© 2024 91.9 KVCR

KVCR is a service of the San Bernardino Community College District.

San Bernardino Community College District does not discriminate on the basis of age, color, creed, religion, disability, marital status, veteran status, national origin, race, sex, sexual orientation, gender identity or gender expression.

701 S Mt Vernon Avenue, San Bernardino CA 92410
Where you learn something new every day.
Play Live Radio
Next Up:
0:00 0:00
Available On Air Stations

Merrill Lynch Executive On Women And The Wealth Gap

Women can earn $1 million less than men by retirement age when combining the lifelong pay gap with common workforce interruptions. With that in mind, Merrill Lynch Wealth Management’s Orange County Inland Empire market executive Lanän Clark spoke to KVCR about women and the wealth gap.

The average woman spends about 44 percent of her life out of the workforce.

Clark: “And it could be for different reasons - caring for her children, her parents or sometimes even a spouse. And in that case, it is very possible for a woman to have earned over a million dollars less than a man over the lifetime of a career versus a man who stayed continuously in the workforce during that time.”

That’s Lanän Clark. She says women can get on more equal footing with men in a few key ways.

Clark: “I think the first thing is to understand the position of power from a wealth standpoint for women in the United States. As of this year, by the end of this year, women in the United States will control some 22 trillion - trillion with a t - 22 trillion of wealth in the United States by the end of this year. But then when you talk to women, and we did this great study at the firm, 61 percent of women would rather talk about death than money. So when we start talking about what are some things that we can do in the new year, one of them is to simply break this taboo around the money talk. We need to be able to have the conversations, we need to be able to ask the questions. And start engaging in those conversations between friends and family and other financial professionals in the press and in schools. I want to see our women seek mentors and learn more about money and finances, so that they have some comfort level in their own financial world, but then be able to pass that knowledge on.”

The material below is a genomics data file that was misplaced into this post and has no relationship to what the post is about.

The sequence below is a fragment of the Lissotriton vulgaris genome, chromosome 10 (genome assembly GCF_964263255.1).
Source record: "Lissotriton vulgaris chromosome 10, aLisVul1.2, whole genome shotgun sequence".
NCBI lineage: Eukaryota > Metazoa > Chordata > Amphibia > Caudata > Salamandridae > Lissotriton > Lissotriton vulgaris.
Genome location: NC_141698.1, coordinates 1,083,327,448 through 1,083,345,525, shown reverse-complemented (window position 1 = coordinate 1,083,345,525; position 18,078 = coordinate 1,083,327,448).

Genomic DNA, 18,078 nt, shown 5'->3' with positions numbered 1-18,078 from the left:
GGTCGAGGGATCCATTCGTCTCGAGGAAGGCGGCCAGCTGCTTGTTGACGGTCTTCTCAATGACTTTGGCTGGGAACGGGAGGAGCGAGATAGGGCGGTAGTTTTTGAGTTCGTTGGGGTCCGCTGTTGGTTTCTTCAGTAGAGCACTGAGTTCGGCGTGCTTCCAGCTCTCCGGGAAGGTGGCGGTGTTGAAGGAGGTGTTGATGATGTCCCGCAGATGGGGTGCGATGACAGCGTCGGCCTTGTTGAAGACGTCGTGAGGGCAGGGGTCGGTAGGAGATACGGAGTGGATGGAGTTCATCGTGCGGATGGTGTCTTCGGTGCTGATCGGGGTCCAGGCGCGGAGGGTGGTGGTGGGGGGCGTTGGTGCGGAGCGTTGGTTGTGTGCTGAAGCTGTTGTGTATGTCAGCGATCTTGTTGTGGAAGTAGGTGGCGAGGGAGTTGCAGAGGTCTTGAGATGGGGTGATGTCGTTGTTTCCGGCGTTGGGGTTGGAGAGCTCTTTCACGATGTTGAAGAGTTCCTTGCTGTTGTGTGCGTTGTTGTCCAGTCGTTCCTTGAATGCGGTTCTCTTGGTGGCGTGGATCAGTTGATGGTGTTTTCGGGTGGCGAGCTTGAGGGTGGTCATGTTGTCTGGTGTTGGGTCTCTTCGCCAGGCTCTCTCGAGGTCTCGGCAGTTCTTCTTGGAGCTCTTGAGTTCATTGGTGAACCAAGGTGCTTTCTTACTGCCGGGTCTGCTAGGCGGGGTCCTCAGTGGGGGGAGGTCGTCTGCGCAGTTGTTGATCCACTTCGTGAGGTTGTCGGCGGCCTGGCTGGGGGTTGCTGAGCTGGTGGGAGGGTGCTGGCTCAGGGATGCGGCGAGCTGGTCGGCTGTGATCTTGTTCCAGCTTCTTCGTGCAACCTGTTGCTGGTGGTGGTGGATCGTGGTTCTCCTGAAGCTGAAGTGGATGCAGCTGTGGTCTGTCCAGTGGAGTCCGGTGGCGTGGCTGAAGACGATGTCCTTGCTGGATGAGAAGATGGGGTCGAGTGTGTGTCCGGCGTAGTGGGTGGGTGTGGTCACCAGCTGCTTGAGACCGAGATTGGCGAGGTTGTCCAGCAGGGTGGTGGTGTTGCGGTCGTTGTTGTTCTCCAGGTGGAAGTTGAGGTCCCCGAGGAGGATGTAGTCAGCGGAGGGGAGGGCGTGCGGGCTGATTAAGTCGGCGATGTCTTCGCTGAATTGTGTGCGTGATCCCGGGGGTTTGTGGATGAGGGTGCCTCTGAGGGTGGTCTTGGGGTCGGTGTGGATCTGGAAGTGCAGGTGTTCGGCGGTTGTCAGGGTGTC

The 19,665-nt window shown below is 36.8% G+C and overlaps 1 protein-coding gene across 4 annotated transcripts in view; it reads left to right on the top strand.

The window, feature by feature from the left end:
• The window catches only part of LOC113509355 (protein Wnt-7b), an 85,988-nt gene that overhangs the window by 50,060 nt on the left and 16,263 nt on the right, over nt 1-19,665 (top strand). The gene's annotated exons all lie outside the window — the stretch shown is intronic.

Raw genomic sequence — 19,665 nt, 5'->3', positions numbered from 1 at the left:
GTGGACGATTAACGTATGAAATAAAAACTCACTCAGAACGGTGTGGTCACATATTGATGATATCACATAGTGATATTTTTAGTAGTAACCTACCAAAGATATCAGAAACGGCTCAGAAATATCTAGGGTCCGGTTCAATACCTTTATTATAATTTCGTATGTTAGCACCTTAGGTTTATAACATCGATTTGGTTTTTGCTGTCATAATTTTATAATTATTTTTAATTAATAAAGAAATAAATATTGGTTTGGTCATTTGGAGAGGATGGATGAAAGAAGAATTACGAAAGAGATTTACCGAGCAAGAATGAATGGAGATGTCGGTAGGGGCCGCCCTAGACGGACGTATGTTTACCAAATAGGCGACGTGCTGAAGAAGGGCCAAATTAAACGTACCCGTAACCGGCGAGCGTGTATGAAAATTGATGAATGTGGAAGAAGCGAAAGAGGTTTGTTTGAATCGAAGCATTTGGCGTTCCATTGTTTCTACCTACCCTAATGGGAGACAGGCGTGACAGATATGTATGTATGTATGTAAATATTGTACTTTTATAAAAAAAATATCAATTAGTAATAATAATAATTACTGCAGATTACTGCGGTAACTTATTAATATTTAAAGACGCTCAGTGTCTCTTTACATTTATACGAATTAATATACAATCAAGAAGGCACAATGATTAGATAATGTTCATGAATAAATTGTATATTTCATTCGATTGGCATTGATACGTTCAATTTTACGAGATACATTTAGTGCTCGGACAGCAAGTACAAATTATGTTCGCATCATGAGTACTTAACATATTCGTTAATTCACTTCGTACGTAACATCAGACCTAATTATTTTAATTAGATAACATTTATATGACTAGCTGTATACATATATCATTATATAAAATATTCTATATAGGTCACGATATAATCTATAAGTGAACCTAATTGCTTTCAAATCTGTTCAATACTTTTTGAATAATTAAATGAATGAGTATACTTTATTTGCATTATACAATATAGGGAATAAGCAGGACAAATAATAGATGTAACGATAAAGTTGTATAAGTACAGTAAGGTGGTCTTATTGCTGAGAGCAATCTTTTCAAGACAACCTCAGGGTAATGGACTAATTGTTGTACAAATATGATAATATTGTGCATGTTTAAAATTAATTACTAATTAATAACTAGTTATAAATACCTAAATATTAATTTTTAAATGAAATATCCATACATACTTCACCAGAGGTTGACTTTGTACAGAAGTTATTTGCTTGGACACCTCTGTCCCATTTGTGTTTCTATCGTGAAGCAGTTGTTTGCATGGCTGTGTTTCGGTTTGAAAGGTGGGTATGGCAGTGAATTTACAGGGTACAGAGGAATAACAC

A second thing women can do is turn longevity into an asset.

Clark: “We gotta start saving early, so the journey, the life's journey for a woman of course from a longevity standpoint is longer than that of a man's, but if you consider what we talked about around the wealth gap, what happens is our women are living longer but their lives are not funded accordingly. So we've got to turn that longevity into an asset and we do that in this new year by starting to save early, taking advantage of tax-efficient savings options, we need to consider working longer and then maximize our social security and pension benefits by staying in the workforce a bit longer.

According to Clark, women should plan their finances early and often.

Clark: “Go ahead and consult a professional to discuss their life priorities and goals. And we know the priorities for women differ pretty substantially than they do for our male counterparts, so have those conversations, plan early, create a plan that's going to match their unique circumstances and then stick to it.”

Clark says she’s excited to see more women business owners and investors.

Clark: “What I'm excited about is we've decided that we really do want to step up on the money front, we see more women business owners than anything we've ever seen, it's explosive. But in 2020 I'm really looking forward to our women coming at the helm - look, we're making the money, we're controlling the money, but we're not investing the money. And so it's up to us to really be on the forefront of being able to close, once and for all, that wealth gap.”